A number of years ago, I worked as a Director of Fund Development, Operations and Ministry at the Kalamazoo Gospel Mission. I was not the Executive Director, but I oversaw many of the functions of the Mission. I also became very close to many of the homeless individuals who lived there, and my heart wrapped around them as they struggled through the various issues that brought them to homelessness.
One young man was struggling through the loss of his parents, his extended family, and many other loved one because he had come out as “gay.” These family members/friends all believed that “gay” brought with it an evilness that meant their loved one should be ostracized and excluded from being a part of their family. This young man struggled with heavy loss. On top of that, the Executive Director of the Gospel Mission believed strongly that all gay belief was standing against God and that all gay people were on a journey to hell. So, modified “conversion therapy” is the chosen method at most Gospel Missions throughout our nation, and Matt felt additional condemnation and fear of life on this earth.
Matt would come and hang out in the office often and share his grief about being gay. I would try to help Matt understand that there is no judge on earth that can convict him. I couldn’t explain to him why he was gay, but I also shared with him that God doesn’t make mistakes. So, it was between him and God to figure out his pathway through life, but I shared that God’s got him and that he must be true to his beliefs and trust God’s guidance.
Unfortunately, the condemnation by the Mission won ~ and my heart was shattered the day I found out Matt had committed suicide. It was also the day I submitted my resignation from the Gospel Mission. There is so much in the world that we don’t understand, but we try to look at the world’s problems through human eyes and cannot see it through God’s eyes. When kids die because of human judgment on them, it is too high of a price to pay for condemnation ~ when we are not to be judges on this earth.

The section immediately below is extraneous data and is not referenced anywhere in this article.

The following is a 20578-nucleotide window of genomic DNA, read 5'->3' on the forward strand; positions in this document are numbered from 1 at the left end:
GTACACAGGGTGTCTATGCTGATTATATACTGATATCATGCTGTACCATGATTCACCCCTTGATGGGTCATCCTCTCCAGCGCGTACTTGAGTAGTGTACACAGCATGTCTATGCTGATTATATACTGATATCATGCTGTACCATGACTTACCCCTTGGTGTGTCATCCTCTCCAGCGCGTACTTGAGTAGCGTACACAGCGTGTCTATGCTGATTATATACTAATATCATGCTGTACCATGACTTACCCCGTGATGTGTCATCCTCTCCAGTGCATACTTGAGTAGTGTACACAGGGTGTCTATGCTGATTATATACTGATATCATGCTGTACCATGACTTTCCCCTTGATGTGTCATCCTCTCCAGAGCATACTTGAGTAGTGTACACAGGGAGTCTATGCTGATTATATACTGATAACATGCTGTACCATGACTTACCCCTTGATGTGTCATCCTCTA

I found Transgender Children and Young People to be an interesting book. Having worked as a therapist and listened to the struggles of youth and their parents trying to figure out who they are, I found the book to be somewhat controversial, but also a positive reflection. I think children need time to grow and learn who they are in this confusing world before becoming a “label”. Youth need time to figure out their direction, as they are not prepared for life-changing decision at such a young age. I do believe that children are encouraged to make choices while still too young to really have the answers to life-altering conclusions for their lives.
Transgender 101: A Simple Guide to a Complex Issue is an informational book that I have often turned to for answers as I counsel individuals who are confused with life and who they are. The book introduces transgenderism and its psychological, physical and social processes. Although I don’t agree with everything within the book, I have found it to be informative in an area that I have often found myself clueless about. I appreciate understanding the conflicts and the barriers of transgender youth and find my heart wanting to embrace their pain and conflict. It is important that we must learn to understand how conflicted people are experiencing this world and the pain that comes along with being “different” in a world of conformity and often biased standards. The pain is real, and the loss is incomprehensible. May our hearts be open, and our love surround those who are struggling with gender identity. #GodsGotThis
 Heather Brunskell-Evans and Michele Moore, eds., Transgender Children and Young People: Born in Your Own Body (UK: Cambridge Scholars Publishing, 2018)
 Nicholas Teich, Transgender 101: A Simple Guide to a Complex Issue (New York: Columbia University Press, 2012)